On Friday we got our first taste of the practical consequences of last month's landmark decision from the Supreme Court restricting patents on software. The Federal Circuit Appeals Court, which hears appeals in all patent cases, invalidated a software patent for being overly abstract. And the reasoning of the decision could lead to a lot of other software patents going down in flames, too.
The appeals court considered a lawsuit from Digitech, a firm that has sued numerous companies over a patent that was originally granted to Polaroid in 2000. The patent claims a method for ensuring that images display consistently on different kinds of digital devices such as computer screens and printers. At the time Polaroid sought the patent, companies such as Apple had already invented methods for ensuring that different devices displayed colors in a consistent fashion by building a profile describing the characteristics of each device. The Polaroid patent extended on that concept, claiming the idea of creating device profiles that not only include color information but also information needed to make images less noisy.
Unfortunately for Digitech, this kind of patent has faced growing skepticism in the courts. Digitech's patent didn't claim any specific type of hardware for capturing or manipulating images, it merely claimed the concept of storing and using information describing the optical characteristics of particular devices. That, the court said, wasn't a patentable invention.
The patent merely "describes a process of organizing information through mathematical correlations and is not tied to a specific structure or machine," the appeals court ruled. "Without additional limitations, a process that employs mathematical algorithms to manipulate existing information to generate additional information is not patent eligible."
Of course, a process that "employs mathematical algorithms to manipulate existing information to generate additional information" is a computer program. This reasoning could call into question the validity of thousands of existing software patents.
The legal scholar Robert Merges has argued that the Supreme Court's June ruling, the first time the Supreme Court has weighed in on software patents since 1981, could endanger a lot of existing software patents. Friday's Federal Circuit ruling underscores that conclusion. Consider Google's famous PageRank patent, which covers the algorithm at the heart of Google's search engine. In the language of the Federal Circuit, it claims the use of "mathematical algorithms" (involving eigenvectors) to "manipulate existing information" (a list of links between web pages) to "generate additional information" (a ranking of the pages).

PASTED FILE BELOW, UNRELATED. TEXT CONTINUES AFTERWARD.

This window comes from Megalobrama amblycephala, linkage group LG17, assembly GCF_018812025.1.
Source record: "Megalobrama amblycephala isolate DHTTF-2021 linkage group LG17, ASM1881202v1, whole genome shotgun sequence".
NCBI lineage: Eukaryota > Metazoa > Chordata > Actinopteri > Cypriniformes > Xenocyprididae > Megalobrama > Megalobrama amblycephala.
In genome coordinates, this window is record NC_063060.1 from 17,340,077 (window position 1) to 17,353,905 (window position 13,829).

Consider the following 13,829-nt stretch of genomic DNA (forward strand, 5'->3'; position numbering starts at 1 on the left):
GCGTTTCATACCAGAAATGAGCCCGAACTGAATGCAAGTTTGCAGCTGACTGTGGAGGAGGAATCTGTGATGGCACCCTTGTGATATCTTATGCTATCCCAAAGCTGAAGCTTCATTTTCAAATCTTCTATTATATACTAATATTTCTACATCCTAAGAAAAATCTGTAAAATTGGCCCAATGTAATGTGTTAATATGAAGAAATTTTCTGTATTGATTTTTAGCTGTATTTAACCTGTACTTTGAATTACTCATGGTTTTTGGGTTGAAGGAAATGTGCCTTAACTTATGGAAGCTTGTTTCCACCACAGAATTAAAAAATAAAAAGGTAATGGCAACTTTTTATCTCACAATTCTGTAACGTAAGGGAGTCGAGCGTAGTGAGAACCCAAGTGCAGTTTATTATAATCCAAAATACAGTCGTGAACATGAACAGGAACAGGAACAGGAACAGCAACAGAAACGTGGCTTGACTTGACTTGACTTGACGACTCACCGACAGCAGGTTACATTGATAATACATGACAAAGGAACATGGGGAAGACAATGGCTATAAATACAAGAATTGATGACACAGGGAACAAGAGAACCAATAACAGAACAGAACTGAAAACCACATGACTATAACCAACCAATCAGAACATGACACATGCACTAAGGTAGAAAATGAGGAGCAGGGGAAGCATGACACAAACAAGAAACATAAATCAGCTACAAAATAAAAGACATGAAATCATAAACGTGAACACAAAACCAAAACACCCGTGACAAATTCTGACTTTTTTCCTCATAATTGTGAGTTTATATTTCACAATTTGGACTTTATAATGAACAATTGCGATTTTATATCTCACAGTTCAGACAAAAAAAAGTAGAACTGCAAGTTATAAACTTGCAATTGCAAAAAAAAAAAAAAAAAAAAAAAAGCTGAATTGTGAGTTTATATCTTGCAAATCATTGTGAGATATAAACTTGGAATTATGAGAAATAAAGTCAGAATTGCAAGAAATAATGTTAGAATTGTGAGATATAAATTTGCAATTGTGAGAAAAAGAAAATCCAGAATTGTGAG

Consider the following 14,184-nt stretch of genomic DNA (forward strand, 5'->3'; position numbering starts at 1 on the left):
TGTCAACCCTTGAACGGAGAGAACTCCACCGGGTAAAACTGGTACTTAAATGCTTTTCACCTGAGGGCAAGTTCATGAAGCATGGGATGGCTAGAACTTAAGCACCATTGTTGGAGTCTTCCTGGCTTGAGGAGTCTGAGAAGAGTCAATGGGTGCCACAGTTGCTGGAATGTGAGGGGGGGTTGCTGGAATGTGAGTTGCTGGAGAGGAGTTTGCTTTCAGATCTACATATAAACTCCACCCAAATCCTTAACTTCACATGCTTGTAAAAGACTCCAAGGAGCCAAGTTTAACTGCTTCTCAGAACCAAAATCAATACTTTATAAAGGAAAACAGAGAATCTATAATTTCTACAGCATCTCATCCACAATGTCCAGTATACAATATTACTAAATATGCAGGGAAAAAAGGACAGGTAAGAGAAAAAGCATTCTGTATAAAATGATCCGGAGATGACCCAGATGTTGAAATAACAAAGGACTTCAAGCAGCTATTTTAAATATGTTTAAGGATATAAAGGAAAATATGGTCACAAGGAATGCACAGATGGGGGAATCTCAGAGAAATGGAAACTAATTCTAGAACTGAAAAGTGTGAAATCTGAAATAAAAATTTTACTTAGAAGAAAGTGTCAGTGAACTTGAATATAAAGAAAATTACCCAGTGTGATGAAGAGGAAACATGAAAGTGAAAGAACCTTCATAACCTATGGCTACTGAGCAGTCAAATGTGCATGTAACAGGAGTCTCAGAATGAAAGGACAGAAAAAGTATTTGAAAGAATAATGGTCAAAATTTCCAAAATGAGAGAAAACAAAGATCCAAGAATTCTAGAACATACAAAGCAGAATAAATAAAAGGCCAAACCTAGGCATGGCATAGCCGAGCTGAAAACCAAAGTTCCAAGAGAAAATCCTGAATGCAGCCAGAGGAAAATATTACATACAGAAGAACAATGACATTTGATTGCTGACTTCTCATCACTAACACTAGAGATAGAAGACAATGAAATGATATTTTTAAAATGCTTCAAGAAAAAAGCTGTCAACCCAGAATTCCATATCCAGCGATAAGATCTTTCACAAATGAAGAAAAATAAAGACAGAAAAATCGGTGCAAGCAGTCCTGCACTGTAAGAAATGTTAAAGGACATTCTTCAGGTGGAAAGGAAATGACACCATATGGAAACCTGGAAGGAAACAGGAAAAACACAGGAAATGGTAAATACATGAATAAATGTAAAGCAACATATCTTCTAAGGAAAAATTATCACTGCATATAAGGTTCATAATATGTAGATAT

This represents a significant shift for the Federal Circuit, which has traditionally been a strong supporter of patents on software. Indeed, the modern software patent era began in the 1990s, when the Federal Circuit began to loosen early Supreme Court rules against patenting software. In a key 1998 ruling, the Federal Circuit upheld a patent on a method for managing mutual funds with software. Like the Digitech patent, it merely involved manipulating information (about market prices) to generate additional information (buy and sell orders). It's hard to imagine the court reaching the same conclusion today that it did in 1998.
The Supreme Court is in an awkward position when it comes to software patents. There's mounting evidence that patents are bad for the software industry, and the court's own precedents, dating from the 1970s, cast doubt over the patentability of software. Yet invalidating software patents worth billions of dollars would be disruptive and controversial move, and courts hate to make waves.
So the Supreme Court has taken an incremental approach. Its recent decisions have signaled that the Federal Circuit has been too lax about granting software patents without establishing a clear standard for when (and if) software can be patented. Yet the Federal Circuit seems to be reading last month's ruling as a significant new restriction on software patents.
That's significant not just because other patents are likely to be invalidated in the future, but also because it creates greater uncertainty about the validity of all software patents. It's hard for patent holders to predict whether their software patents will be invalidated in court. But the threat of suffering Digitech's fate will make all software patent owners more reluctant to enforce their patents aggressively.
Correction: This post originally stated that the decision was made this week, instead of last Friday. Also, I described eigenvectors as an algorithm. In fact, the Pagerank algorithm uses eigenvectors.